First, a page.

For the entirety of our Zoom, she’d enter the frame at regular intervals, blocking out her father, and holding the piece up until she was satisfied with our response. It was nothing short of masterful. It was also a perfect bit of comic escalation. She started with some toys, a doll, regular stuff. We thought she was done; she was just beginning act two. She, apparently, is living out every dream her dear uncle has ever had by building an enormous costume closet. So she set about to leaving the screen, grabbing one costume off of a rack and bringing it back whilst intensely looking at the screen like she was auditioning for a Muppet Babies / Fleabag crossover.

This precise fashion show went on for 45 minutes. It was the greatest thing I have ever seen. When she didn’t get the response she was looking for, like if we were engaged in other conversation, she would look very cross. She was like “I know this Snow White-themed tutu is the most amazing thing you old millennials ever laid eyes on; you need to prove to me that you know it too.” As someone who is very attuned to wanting public adulation whilst costume-adjacent, I was quick to pivot the Zoom back to the matter at hand. “Oooh, look at that Princess Unicorn costume,” we’d all coo, pretending we knew who Princess Unicorn was. My niece would then look at us like:

Then she would leave without a word to go find another item to let us cast our wretched eyes upon. A true icon.

I gotta say, I did not like quarantine Christmas at all this year; like my nemesis walking through our house, I have a lot of opinions and none of them are positive. Quarstmas was very hard and sad and no one brought me figgy pudding. But, despite it all, there is little more joy-provoking than a couple of kids that you care about very much exuberantly and intensely trying to get your attention so they can share their home, their holiday, and the correct amount of toys with you and brighten your old millennial life.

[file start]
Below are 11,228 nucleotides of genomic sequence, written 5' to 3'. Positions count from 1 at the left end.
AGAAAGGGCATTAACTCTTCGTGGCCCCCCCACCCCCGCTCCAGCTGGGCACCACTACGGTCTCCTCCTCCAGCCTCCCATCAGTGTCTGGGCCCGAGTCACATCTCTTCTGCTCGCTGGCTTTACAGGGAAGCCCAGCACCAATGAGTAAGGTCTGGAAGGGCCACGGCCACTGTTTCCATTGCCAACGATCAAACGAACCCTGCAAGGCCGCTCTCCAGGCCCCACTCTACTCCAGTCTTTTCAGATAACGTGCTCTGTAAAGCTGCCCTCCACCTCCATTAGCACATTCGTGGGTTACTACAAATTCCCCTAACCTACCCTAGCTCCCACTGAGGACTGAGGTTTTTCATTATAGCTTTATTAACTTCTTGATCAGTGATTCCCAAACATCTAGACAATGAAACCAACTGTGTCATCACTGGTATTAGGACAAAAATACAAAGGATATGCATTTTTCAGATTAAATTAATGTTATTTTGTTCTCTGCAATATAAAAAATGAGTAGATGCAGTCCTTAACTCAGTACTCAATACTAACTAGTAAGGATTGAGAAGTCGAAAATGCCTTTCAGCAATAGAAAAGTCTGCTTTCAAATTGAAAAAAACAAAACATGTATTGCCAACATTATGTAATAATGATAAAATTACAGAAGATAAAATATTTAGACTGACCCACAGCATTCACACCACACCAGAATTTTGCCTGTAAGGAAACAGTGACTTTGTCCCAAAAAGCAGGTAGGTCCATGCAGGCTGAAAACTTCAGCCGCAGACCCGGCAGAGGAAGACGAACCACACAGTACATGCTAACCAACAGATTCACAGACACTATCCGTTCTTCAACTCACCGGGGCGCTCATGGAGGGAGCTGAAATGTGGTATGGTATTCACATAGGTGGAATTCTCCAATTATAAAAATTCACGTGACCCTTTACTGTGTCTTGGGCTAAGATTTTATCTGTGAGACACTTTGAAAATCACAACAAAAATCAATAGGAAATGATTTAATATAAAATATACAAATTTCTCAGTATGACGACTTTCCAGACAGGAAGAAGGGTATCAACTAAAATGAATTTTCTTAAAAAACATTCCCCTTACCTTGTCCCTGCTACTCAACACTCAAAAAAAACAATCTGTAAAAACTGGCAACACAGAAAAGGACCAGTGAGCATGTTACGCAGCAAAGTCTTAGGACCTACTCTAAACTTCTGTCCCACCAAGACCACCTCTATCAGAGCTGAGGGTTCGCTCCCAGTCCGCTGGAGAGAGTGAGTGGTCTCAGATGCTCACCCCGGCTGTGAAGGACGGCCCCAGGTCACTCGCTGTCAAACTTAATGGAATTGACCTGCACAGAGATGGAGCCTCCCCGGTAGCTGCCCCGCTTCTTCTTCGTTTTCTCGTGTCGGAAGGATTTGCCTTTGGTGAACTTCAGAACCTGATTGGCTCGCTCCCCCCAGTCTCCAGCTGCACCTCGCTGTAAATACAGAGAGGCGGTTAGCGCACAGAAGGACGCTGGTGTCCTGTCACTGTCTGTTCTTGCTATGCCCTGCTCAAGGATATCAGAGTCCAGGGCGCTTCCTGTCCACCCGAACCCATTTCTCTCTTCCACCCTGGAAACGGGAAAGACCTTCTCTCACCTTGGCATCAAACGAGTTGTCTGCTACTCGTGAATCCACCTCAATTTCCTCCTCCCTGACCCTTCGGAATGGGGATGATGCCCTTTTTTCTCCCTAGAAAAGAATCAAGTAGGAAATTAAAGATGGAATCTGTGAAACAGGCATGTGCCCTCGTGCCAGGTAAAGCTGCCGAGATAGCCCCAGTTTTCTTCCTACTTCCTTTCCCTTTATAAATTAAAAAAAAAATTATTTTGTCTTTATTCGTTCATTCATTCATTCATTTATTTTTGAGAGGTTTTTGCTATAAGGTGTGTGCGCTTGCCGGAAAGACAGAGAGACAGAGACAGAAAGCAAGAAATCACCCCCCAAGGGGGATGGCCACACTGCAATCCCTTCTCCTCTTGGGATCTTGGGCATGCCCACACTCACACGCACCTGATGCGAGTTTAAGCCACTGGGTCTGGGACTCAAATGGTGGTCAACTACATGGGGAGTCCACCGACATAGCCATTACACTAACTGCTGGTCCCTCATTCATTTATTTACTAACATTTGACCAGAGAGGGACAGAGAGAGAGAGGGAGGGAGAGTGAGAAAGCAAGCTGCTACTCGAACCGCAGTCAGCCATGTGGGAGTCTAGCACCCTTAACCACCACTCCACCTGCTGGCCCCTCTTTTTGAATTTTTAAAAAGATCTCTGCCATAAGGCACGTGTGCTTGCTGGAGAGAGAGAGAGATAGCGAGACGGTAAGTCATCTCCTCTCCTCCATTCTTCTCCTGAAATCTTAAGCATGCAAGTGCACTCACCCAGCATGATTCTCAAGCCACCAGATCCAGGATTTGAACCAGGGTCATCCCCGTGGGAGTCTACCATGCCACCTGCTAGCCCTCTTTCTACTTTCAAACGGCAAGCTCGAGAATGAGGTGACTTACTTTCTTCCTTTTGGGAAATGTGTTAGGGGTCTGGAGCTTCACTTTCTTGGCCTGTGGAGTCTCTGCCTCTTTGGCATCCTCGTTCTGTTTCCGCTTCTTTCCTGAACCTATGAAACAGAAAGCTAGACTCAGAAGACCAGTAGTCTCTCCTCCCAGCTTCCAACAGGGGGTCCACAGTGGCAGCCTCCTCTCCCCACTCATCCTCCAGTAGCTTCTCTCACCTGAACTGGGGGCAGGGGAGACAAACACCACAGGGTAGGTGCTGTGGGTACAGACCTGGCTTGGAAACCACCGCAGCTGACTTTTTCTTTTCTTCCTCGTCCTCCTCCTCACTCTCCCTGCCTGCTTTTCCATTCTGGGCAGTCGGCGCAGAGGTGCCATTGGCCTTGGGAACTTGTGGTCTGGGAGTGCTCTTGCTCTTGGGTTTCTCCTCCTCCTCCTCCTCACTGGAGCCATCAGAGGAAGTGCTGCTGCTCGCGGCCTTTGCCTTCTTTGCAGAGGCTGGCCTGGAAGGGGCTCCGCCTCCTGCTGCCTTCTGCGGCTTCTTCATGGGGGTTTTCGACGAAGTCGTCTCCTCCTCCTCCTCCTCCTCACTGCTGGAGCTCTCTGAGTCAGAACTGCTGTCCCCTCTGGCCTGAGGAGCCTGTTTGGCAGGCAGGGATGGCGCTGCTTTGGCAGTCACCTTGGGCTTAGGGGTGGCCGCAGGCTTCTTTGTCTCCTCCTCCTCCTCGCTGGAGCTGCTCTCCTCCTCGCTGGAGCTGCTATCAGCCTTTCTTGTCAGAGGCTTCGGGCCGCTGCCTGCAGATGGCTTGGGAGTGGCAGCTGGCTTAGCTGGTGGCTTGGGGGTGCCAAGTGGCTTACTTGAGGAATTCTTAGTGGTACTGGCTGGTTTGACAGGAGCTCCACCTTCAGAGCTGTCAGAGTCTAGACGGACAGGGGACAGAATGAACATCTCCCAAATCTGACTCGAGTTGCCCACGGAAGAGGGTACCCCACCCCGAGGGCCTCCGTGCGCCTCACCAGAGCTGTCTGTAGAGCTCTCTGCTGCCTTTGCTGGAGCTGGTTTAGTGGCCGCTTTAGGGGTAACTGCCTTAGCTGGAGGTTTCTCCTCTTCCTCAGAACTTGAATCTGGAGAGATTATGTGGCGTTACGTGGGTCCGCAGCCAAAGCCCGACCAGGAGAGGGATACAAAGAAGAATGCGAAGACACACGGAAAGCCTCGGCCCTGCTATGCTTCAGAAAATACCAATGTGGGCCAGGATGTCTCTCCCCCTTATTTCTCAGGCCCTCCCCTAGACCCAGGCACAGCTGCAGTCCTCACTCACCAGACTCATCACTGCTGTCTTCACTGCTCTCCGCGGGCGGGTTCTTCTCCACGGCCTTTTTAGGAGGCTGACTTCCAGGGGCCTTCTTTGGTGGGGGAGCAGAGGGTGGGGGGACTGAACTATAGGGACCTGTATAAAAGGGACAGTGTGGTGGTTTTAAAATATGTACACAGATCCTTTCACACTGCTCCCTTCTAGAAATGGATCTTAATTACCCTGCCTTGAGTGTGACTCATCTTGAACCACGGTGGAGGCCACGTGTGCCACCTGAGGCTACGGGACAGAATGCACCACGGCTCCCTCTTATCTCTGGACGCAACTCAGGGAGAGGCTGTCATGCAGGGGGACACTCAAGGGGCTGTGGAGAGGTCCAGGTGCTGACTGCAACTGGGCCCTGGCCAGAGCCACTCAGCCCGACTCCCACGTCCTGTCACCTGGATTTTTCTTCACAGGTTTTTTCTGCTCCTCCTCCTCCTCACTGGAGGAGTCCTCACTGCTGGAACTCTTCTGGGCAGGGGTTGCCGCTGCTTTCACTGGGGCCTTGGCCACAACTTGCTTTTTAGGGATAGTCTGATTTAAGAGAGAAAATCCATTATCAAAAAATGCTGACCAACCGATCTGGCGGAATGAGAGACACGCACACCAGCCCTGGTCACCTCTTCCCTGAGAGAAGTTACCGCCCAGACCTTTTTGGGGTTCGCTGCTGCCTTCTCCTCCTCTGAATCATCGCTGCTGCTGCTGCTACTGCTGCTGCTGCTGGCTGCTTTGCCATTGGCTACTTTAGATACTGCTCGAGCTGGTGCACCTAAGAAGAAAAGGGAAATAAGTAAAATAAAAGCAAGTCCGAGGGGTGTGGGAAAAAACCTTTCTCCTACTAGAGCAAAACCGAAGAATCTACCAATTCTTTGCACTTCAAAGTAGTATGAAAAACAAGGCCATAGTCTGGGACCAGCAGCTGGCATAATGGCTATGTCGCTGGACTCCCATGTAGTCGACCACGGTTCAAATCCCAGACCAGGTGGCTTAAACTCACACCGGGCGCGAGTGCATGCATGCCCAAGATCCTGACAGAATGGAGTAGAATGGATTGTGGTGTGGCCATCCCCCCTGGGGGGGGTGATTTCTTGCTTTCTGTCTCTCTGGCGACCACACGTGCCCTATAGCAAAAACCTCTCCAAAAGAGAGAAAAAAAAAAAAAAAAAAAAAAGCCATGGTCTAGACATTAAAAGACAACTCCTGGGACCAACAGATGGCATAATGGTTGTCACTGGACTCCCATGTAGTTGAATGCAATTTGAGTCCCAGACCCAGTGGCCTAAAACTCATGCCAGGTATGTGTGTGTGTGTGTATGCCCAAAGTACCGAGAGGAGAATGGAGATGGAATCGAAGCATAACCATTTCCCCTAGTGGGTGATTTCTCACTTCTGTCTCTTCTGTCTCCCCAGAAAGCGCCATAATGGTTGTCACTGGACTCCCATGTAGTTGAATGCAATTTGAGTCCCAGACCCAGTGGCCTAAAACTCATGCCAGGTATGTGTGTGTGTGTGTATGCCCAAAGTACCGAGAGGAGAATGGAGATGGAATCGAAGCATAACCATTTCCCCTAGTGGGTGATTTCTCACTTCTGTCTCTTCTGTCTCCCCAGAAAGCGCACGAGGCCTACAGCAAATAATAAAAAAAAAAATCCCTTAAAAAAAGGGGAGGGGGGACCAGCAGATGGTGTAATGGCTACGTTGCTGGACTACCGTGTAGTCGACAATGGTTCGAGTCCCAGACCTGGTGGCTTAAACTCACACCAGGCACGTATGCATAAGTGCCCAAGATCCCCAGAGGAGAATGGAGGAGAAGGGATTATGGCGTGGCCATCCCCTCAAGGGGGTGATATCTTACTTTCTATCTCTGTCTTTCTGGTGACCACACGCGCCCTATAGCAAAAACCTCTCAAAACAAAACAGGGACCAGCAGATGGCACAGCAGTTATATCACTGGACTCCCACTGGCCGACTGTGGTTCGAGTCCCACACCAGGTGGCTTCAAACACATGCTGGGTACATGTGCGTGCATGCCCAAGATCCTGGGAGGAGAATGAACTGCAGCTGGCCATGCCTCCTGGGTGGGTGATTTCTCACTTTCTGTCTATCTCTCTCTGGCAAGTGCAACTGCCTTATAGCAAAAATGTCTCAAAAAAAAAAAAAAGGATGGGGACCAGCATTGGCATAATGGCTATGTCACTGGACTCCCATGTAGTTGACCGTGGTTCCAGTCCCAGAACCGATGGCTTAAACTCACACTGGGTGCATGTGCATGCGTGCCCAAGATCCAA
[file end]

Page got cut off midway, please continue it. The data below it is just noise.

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In case you missed it, the Wednesday discussion post was open to everybody this week  and we got very into non-traditional holiday movies (The Ice Storm has entered the chat). You can join in the convo here!

Coming up this week:

  • Wednesday discussion thread on Wednesday (happening Wednesday)
  • Is WW84’s Fake Steve Trevor a Good Dresser: An Investigation
  • The first “I Have a Few Notes” writing workshop post

Random Thing on the Internet

Obsessed with everything about Eartha Kitt song called “Champagne Taste”—the delivery, the orchestration, the lyrics, all of it. The minute we are out of quarantine and I get my wine flight of vaccines, I am going to start doing live shows again and, despite my inability to sing, I am going to incorporate a cabaret portion just so I can perform this song. Afterward, my niece will slowly display clothes for three hours. You’re going to love it.

Happy holidays I am still mad!